Today, USDA published a proposed rule that codifies portions of the 2014 Farm Bill related to outreach that further strengthen guidelines against recruitment.  Outreach activities designed to pressure or persuade a person to apply for benefits are not allowed.  Furthermore, as directed by the Farm Bill, the proposed rule specifically prohibits radio, television or billboard advertising.  The proposed rule would also prohibit organizations receiving funds under the Food and Nutrition Act of 2008 from tying compensation for outreach workers to the number of people who apply for SNAP benefits as a result of their efforts, also part of the Farm Bill. Read more »

Teddy Bears are Alive and Well Thanks to Stewardship-Minded Farmers in Louisiana

Landowner in Support of Black Bear Restoration sign on gate

NRCS has worked with agricultural producers to restore and protect more than 250,000 acres of bottomland hardwoods in Louisiana in priority areas.

Fresh into my career as a wildlife biologist with USDA’s Natural Resources Conservation Service (NRCS), two things happened: a new Farm Bill conservation program was born, and the Louisiana black bear was listed under the Endangered Species Act.

Both were very connected, even if I didn’t know it at the time.

The new program was the Wetlands Reserve Program (WRP), created in the 1990 Farm Bill and piloted in 1992 in nine states, including Louisiana. This program provides technical and financial assistance to farmers who want to voluntarily restore and protect wetlands with long-term conservation easements, enabling them to restore difficult-to-farm cropland back into wetlands. Read more »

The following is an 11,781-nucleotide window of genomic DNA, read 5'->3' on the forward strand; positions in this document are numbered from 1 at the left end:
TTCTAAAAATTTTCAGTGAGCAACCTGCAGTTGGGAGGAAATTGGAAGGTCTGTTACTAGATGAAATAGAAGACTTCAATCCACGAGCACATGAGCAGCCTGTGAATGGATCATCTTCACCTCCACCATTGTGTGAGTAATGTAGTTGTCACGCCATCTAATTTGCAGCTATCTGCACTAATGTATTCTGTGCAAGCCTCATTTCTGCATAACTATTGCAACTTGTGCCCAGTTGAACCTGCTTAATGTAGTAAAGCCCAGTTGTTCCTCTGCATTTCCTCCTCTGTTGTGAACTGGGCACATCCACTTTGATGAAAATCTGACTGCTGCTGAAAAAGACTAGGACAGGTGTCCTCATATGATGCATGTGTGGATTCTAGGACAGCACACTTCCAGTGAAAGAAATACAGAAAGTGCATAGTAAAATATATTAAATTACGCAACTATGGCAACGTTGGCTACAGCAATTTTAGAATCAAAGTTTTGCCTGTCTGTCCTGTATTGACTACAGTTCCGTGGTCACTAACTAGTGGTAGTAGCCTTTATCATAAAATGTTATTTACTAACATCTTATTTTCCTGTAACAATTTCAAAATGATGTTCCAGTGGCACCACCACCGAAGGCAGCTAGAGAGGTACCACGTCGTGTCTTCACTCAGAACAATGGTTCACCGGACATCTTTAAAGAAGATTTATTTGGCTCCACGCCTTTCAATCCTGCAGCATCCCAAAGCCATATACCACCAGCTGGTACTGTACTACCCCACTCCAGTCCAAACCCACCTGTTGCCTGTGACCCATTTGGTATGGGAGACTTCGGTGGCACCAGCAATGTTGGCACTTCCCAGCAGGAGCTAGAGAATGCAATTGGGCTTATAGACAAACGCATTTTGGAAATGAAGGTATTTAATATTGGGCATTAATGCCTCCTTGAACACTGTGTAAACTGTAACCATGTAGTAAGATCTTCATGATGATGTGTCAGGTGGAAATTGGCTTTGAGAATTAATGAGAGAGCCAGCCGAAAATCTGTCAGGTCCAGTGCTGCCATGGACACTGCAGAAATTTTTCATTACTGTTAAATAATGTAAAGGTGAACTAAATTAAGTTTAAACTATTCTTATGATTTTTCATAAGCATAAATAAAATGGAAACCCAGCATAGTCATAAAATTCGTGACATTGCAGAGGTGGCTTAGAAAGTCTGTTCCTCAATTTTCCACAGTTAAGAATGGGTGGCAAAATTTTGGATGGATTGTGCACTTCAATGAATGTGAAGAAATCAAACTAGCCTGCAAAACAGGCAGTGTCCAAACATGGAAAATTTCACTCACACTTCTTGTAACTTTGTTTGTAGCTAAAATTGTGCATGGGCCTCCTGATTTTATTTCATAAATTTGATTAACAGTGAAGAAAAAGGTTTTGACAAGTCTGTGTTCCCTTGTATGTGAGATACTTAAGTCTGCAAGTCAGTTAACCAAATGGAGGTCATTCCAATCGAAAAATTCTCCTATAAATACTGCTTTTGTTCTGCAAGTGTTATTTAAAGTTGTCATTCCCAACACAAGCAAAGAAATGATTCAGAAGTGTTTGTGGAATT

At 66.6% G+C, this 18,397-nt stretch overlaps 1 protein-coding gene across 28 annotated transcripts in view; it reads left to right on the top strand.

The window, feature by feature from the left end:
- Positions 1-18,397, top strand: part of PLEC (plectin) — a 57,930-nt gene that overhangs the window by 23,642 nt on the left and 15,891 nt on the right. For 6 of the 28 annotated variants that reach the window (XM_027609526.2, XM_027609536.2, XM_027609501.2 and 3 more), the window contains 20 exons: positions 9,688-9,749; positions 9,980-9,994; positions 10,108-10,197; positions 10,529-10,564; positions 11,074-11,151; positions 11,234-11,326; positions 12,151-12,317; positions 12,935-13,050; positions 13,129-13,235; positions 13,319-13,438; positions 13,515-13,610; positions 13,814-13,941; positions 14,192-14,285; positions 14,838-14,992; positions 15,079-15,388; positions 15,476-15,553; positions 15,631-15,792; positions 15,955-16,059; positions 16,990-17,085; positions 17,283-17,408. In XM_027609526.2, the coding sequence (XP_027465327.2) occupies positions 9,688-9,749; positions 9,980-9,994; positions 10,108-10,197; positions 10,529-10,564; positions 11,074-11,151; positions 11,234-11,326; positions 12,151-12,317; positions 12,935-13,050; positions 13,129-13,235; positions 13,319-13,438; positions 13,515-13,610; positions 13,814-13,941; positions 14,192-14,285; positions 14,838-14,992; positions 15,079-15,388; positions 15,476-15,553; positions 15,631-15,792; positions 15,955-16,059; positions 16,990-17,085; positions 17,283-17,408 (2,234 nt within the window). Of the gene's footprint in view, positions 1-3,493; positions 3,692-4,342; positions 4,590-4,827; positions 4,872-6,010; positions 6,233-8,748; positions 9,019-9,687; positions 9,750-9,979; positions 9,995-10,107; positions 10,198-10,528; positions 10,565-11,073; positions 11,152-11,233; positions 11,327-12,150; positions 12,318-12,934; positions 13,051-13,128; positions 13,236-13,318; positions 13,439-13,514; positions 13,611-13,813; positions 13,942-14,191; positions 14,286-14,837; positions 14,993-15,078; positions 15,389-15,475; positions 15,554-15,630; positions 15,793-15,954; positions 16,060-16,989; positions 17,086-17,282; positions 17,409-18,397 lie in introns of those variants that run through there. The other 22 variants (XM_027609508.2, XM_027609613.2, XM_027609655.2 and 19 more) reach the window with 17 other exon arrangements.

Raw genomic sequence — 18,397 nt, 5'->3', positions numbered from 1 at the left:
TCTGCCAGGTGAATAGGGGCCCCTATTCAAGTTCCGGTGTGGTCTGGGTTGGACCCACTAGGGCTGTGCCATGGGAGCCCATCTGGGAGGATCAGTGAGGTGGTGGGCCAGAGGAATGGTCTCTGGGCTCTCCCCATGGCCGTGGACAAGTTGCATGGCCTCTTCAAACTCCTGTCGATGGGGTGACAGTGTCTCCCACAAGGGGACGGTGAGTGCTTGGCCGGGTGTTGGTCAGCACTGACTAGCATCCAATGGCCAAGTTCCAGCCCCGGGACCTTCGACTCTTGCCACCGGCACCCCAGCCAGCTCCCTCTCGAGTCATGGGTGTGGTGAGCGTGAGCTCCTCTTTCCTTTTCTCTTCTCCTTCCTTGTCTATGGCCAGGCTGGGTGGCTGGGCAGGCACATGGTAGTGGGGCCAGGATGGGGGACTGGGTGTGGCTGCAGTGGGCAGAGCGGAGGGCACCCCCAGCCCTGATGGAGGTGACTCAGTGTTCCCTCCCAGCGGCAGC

Ohio Farmer Continues Life-Long Drive to Improve Environment

Gail Dunlap's restored wetland

Gail Dunlap used the USDA Conservation Reserve Program (CRP) to implement many conservation practices on her land, including restoring nearly seven acres of wetlands on one of her Ohio farms.

Since she was a teenager some 60 years ago, Gail Dunlap has played an active role in her family’s seventh generation Ohio farming operation by focusing on ways to continually improve conservation practices and establish a natural and sustainable way of life.

“Back then, we were not that many years past the Dust Bowl times and farmers in the area were doing a wonderful job of resting the soil with long rotations,” said Dunlap. “I remember even the weeds seemed to be as beautiful as wildflowers.” Read more »

Agricultural Research Needs to Be a Priority

Agronomist Edgar E. Hartwig with soybeans

Agricultural research means real results helping real people every day. Agronomist Edgar E. Hartwig has devoted half a century to soybeans research, developing productive plants with built-in resistance to insects, nematodes, and diseases. He is best known for commercial varieties that include Bragg, Lee, Forrest, Lamar, Sharkey, and most recently, Vernal. (USDA ARS photo by Keith Weller.)

Seeing President Obama’s fiscal year 2017 budget proposal and the strong commitment it makes to agricultural research reminds me of Dr. Consuelo De Moraes.

As a university researcher and panel manager of the National Research Initiative (NRI) competitive grants program, I called Dr. De Moraes in 2002 to inform her that USDA was going to fund her research proposal on determining how plants defend themselves against insects, so farmers could exploit the same as a means to control pests. She screamed with happiness. Later I learned that people heard the scream throughout the building at Pennsylvania State University. After that, Dr. De Moraes went on to great acclaim as one of the leading insect researchers. Read more »